Complex stories of migration are among the finalists for the Women's Prize for Fiction

FILE - Irish writer Anne Enright holds a copy of her book after she won the Man Booker fiction prize for "The Gathering," an uncompromising portrait of a troubled family that its author called the literary equivalent of a Hollywood weepie, in London on Oct. 16 2007. Novels that give voice to the often unheard stories of migrants around the world are among the nominees for the 2024 Womens Prize for Fiction. The 16-book long list announced Tuesday, April 24, 2024, for the 30,000 pound ($38,000) award includes works by writers from Ghana, Barbados, Britain, the United States, Ireland, South Korea and Australia. One of the most published authors is Irelands Anne Enright, nominated for her seventh novel, The Wren, The Wren. (AP Photo/Alastair Grant, File) (Alastair Grant, Copyright 2024 The Associated Press. All rights reserved.)

LONDON – Two novels that tell complex and surprising stories of migration are among six finalists for the 2024 Women’s Prize for Fiction.

U.S.-French writer Aube Rey Lescure’s debut novel “River East, River West” depicts west to east immigration through the story of Americans in China, while British author Isabella Hammad’s “Enter Ghost” charts a Shakespearean actress’s complicated return to her Palestinian homeland.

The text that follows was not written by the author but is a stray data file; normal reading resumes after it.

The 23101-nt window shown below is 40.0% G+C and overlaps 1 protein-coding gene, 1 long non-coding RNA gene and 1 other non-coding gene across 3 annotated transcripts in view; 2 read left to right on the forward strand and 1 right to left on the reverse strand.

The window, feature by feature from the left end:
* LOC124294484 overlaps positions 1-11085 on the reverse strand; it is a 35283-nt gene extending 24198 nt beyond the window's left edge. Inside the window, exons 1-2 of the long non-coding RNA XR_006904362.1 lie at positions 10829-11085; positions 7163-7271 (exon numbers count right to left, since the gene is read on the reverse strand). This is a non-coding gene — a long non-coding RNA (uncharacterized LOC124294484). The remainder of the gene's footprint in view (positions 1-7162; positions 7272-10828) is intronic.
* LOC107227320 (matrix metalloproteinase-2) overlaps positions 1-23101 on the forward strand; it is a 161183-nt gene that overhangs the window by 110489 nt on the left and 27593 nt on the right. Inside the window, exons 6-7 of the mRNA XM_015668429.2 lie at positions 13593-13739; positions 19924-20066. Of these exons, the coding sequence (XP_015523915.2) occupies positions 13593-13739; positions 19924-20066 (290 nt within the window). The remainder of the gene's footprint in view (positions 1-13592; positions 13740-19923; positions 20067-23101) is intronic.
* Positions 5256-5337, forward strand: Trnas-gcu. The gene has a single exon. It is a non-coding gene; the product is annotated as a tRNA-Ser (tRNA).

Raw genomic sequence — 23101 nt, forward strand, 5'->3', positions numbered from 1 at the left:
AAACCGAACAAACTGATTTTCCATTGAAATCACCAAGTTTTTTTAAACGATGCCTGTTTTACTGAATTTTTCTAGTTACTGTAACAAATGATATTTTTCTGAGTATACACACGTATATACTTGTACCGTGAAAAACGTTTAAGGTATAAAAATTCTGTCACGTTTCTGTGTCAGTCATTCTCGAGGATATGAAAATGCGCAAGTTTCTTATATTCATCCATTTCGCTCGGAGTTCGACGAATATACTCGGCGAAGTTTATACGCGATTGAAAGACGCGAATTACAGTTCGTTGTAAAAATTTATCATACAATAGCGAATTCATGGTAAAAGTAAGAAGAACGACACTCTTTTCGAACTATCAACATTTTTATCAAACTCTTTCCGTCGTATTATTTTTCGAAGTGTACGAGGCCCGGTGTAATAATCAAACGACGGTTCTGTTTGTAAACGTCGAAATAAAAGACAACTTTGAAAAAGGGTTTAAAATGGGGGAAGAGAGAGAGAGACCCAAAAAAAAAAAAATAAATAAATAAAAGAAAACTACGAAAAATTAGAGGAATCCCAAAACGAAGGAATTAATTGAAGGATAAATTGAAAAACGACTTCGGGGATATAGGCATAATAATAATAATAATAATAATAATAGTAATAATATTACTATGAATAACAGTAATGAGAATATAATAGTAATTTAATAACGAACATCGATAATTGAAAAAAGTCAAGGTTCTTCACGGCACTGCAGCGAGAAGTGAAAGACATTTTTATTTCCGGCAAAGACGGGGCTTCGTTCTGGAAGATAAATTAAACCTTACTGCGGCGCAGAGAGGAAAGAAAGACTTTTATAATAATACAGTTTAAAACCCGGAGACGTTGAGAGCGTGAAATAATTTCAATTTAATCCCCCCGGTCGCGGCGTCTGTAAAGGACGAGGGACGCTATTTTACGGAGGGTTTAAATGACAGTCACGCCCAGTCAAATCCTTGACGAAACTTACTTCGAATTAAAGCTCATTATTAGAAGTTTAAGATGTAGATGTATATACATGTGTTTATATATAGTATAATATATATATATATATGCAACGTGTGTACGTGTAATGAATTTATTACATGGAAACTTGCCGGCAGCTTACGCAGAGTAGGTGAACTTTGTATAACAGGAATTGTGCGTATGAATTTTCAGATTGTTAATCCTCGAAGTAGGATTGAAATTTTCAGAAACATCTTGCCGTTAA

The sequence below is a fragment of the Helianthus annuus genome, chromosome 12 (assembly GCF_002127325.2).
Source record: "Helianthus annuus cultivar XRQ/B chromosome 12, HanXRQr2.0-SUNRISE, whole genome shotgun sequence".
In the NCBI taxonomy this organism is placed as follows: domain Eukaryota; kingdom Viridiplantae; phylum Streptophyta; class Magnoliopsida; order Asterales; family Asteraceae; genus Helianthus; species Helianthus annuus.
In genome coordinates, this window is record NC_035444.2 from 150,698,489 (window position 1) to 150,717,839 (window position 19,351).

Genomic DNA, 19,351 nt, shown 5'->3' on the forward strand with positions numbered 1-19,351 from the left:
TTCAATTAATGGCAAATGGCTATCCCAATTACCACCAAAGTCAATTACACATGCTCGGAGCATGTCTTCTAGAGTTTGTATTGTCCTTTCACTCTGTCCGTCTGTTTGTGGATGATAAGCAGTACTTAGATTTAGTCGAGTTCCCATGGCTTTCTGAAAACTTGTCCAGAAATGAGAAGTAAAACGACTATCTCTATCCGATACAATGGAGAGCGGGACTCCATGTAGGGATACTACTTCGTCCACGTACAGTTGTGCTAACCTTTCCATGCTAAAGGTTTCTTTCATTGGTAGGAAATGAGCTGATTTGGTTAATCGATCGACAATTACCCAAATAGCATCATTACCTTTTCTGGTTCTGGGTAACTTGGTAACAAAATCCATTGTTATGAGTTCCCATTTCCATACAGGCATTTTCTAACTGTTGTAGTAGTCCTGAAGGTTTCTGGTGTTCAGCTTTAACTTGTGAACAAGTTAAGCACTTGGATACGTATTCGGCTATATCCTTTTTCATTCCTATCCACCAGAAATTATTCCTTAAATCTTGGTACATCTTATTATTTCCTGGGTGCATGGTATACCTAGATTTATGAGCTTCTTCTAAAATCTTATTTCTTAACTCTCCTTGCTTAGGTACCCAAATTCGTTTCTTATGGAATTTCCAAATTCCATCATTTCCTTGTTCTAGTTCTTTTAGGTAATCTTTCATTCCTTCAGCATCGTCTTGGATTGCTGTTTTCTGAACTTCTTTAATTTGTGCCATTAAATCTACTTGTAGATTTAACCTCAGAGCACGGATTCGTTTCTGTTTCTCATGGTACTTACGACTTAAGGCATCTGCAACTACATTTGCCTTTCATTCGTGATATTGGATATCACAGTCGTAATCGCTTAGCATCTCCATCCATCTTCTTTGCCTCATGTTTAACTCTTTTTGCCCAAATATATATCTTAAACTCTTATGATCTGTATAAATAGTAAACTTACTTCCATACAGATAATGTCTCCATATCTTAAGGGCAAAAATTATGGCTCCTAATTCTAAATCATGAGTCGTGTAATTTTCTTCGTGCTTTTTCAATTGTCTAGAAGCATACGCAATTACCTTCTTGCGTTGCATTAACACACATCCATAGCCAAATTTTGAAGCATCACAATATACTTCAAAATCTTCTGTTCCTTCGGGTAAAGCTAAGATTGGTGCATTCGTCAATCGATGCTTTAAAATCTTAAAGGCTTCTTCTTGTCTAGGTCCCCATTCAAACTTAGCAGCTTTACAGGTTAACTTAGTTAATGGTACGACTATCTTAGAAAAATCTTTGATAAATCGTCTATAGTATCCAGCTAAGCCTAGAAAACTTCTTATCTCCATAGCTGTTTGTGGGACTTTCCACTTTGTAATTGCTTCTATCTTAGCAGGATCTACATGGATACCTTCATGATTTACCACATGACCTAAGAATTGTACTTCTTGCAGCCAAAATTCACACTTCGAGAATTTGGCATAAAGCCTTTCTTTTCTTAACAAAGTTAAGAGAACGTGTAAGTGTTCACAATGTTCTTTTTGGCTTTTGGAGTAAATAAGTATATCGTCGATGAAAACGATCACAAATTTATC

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The shortlist announced Wednesday for the 30,000 pound ($37,000) award includes two Irish writers: Claire Kilroy, for her story of motherhood, “Soldier, Sailor,” and Anne Enright for multigenerational saga “The Wren, The Wren.”

Australia’s Kate Grenville, a previous Women’s Prize winner, makes the list with her eighth novel, historical adventure “Restless Dolly Maunder.” U.S. writer V. V. Ganeshananthan is nominated for her second novel, “Brotherless Night,” set during Sri Lanka’s civil war.

Founded in 1996, the prize is open to female English-language writers from any country. Past winners include Zadie Smith, Tayari Jones and Barbara Kingsolver, who won last year for “Demon Copperhead.”

This year, awards organizers launched a companion Women’s Prize for Nonfiction to help rectify an imbalance in publishing. In 2022, only 26.5% of nonfiction books reviewed in Britain’s newspapers were by women, and male writers dominated established nonfiction writing prizes.

The winners of both fiction and nonfiction prizes will be crowned at a ceremony in London on June 13.

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